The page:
21. Teddy Thompson — My Love of Country

Anyone not already convinced of Teddy Thompson’s mastery of country music need only waltz into his joy of an eighth album, appropriately titled My Love of Country. It’s here that the singer (hailing from London rather than Nashville, lest you should wonder) revitalizes a trove of country standards from the ’50s and ’60s. And it’s here that he channels his 23 years of professional dalliance in the genre into one immensely satisfying, 27-minute whole.

Teddy has the voice for it, of course, which is as strong, deep, rich, and emotive an instrument as it’s ever been. He also has the necessary conviction to deliver tracks previously made famous by George Jones, Buck Owens, and Ray Charles, as well as the skill to forge a magnificent country cut out of a whiskey-soaked number penned by his famous folky dad, Richard, in 1974: “I’ll Regret It All in the Morning.” He further has the help of an impeccable range of musicians to bring the fine period detail, including Charlie Drayton (drums), Byron Isaacs (bass), Jon Cowherd (piano), and producer David Mansfield (violin/accordion/pedal steel/most other things). That’s not to mention sublime harmony singers in the vein of Logan Ledger. But the ultimate reason Thompson makes “A Picture of Me Without You,” “Cryin’ Time,” and “You Don’t Know Me” sound so heartfelt and effortless is from having been immersed in these songs for much of his life. “That’s the real key,” he says, “having them in your body for a long time.” Amen to that. – Adam Mason

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Oct 302023
 

In the Spotlight showcases a cross-section of an artist’s cover work. View past installments, then post suggestions for future picks in the comments!

Back in 2021, Cover Me compiled a list of the top 30 Willie Nelson covers of all time. A comprehensive list, it included covers of many of Nelson’s trademark songs such as “Crazy” and “Funny How Time Slips Away.” Even then we noted we were leaving out a key component of the story: the number of covers Nelson has recorded himself.

As of this writing, Secondhandsongs.com lists a whopping 991 covers. Granted it counts instances where he re-recorded new versions of his old cover songs with other people. For example: it lists every single duet of “Baby It’s Cold Outside.” Nelson’s catalog of covers is both extensive and exceptional. One could easily place many of his covers, such as “Always On My Mind,” “Stardust,” or “Blue Eyes Crying in the Rain,” among the best of all time.

In 2023, Nelson has hit two major milestones – he turned 90 in April. and in November he’ll be inducted into the Rock & Roll Hall of Fame – so we decided to revisit his covers collection.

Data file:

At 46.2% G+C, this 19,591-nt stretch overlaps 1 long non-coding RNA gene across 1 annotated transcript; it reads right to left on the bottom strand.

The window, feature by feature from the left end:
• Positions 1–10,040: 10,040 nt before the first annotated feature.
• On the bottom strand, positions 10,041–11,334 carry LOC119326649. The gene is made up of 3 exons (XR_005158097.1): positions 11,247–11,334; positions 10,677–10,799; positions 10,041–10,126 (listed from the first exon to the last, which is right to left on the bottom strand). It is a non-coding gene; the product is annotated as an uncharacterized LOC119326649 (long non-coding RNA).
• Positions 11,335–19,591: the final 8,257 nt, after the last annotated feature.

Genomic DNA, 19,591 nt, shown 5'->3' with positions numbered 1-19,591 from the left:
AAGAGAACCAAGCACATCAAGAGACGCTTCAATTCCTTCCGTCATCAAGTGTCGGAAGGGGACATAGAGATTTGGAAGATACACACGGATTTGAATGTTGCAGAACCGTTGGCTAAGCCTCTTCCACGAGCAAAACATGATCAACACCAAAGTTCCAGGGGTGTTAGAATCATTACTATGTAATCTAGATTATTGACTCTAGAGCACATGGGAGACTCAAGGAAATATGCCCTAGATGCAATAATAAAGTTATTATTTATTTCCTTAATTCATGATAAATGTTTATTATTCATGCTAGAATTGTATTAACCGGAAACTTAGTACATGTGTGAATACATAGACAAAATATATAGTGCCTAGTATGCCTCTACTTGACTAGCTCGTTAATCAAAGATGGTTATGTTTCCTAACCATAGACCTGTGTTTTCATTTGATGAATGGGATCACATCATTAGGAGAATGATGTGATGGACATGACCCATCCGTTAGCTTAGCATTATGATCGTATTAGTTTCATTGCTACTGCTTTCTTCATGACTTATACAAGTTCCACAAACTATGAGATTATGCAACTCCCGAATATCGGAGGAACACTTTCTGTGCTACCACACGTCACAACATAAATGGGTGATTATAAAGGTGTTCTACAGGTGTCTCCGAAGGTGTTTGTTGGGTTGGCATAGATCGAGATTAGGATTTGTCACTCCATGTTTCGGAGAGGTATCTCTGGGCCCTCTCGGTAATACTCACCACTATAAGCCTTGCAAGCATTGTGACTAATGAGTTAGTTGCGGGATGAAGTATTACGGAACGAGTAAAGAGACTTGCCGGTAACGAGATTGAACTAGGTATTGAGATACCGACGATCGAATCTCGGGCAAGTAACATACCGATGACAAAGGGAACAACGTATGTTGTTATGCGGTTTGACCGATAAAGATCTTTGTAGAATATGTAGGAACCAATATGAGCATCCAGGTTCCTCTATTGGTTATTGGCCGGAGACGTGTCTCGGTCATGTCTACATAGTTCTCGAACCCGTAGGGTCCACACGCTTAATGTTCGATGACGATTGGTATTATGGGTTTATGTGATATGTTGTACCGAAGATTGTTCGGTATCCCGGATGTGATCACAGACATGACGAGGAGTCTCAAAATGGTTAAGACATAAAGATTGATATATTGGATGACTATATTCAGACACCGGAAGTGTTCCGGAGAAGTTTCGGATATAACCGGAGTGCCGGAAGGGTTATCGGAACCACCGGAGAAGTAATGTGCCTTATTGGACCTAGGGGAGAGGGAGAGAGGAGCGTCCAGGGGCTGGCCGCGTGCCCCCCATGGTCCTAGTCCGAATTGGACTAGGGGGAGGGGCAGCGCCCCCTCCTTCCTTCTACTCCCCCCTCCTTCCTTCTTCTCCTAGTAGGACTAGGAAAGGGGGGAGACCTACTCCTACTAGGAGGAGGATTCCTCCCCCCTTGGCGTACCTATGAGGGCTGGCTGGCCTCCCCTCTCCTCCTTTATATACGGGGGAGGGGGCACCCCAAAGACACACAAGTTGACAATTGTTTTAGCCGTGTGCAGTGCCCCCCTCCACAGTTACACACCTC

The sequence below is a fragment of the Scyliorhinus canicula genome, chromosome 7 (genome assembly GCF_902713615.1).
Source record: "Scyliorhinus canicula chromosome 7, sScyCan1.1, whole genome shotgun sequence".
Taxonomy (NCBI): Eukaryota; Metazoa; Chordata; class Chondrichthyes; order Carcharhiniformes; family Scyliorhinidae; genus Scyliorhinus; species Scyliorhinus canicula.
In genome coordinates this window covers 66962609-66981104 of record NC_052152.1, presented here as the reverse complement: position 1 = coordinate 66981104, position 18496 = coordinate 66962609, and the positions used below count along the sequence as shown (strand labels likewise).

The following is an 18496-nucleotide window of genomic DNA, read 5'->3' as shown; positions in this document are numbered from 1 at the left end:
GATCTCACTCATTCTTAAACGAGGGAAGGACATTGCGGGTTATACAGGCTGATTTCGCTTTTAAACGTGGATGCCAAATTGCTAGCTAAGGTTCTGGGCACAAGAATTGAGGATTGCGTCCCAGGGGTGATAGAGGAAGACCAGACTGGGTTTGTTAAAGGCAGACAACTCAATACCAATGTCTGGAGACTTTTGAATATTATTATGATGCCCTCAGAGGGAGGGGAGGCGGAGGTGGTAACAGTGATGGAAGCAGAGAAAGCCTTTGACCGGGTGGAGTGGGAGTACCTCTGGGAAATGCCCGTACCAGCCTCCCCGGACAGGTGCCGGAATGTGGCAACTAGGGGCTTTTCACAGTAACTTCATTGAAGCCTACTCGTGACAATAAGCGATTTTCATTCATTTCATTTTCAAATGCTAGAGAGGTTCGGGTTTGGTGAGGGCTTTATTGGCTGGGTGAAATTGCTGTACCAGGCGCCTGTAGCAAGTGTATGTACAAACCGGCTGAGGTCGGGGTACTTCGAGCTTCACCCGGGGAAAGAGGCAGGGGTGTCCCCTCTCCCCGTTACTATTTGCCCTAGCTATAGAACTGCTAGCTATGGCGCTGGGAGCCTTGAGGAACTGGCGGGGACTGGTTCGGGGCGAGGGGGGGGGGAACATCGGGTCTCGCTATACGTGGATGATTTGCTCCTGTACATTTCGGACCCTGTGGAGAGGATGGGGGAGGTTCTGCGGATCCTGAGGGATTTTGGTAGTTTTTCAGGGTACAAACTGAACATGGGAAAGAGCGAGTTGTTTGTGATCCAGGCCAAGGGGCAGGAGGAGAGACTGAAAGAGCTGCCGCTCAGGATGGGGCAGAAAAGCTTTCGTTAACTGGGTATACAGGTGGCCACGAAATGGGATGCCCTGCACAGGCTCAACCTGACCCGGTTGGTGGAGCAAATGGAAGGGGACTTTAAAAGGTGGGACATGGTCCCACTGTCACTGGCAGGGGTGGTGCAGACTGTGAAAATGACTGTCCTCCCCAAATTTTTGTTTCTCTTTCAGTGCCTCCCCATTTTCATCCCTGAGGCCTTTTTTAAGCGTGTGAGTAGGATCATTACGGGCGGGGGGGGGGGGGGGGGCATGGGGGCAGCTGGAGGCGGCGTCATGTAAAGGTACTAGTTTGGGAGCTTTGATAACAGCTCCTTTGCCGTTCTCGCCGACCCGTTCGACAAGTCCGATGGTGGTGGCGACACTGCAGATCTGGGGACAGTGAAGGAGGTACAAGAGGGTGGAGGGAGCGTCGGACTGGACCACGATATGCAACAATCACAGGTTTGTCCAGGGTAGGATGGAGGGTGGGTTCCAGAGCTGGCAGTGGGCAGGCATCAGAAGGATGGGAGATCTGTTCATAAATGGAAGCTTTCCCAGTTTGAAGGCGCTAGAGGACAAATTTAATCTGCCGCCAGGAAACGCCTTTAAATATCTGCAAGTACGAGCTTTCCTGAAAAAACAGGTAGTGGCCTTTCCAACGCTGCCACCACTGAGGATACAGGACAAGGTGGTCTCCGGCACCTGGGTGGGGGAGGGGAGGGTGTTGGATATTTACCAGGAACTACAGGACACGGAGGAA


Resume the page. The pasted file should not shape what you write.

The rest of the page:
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Jul 142023
 

‘The Best Covers Ever’ series counts down our favorite covers of great artists.

best grateful dead covers

I’ve heard it said that one of the curses of having a hit song is that the artist is forced to sing it for the rest of their life the same exact way it was recorded. While that may be true for some artists (certainly for the Eagles), it has not been the case for the Grateful Dead.

Since they released their first album in 1967, the band has never viewed their recordings as sacred texts. Instead they treated their songs as blueprints, starting places to begin the next great jam. Every time they perform a track, it’s like they’re covering themselves.

Take a song like “Fire on the Mountain.” It was originally recorded by Dead percussionist Mickey Hart as an instrumental called “Happiness is Drumming” on his 1976 album Diga. Robert Hunter eventually added lyrics, and the band began performing it on their legendary Spring ‘77 tour. They later recorded a condensed studio version for their 1978 album Shakedown Street, sung by Jerry Garcia. Since his passing, it’s been performed by many Dead offshoot bands and sung by the likes of Bob Weir, Bruce Hornsby, Oteil Burbridge, and, even reggae singer Jimmy Cliff. Each version is so different that I couldn’t tell you what counts as the “original.” One can trace a similar pattern with many of the Dead’s songs through the decades — don’t get me started on “Dark Star.”

Artists covering a Dead song have an invitation to reinvent it, as if at the request of the ghost of Jerry Garcia. Given such freedom, it’s only natural that the Dead’s catalog has inspired countless musicians across genres to put their own spin on the songs. This explains why nearly six decades after the band’s formation, and with the latest incarnation Dead & Company wrapping up this weekend, the onslaught of covers shows no signs of ever, ever stopping. These cover songs guarantee the band’s music will live on long after the last remaining members have passed away.

Here is a list of our favorites…

–Curtis Zimmermann

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May 312023
 
best cover songs may 2023
Beck – Hands on the Wheel (Willie Nelson cover)

Willie Nelson’s giant 90th birthday concert in Los Angeles featured a whole host of covers. Some of them featured the man himself. Admittedly, that makes those not really covers, so we’ll feature a couple Willie-less Willie tunes. First up, Beck tackles Willie’s Red Headed Stranger classic “Hands on the Wheel.” (Find another cover of this song in the Best of the Rest list.) Continue reading »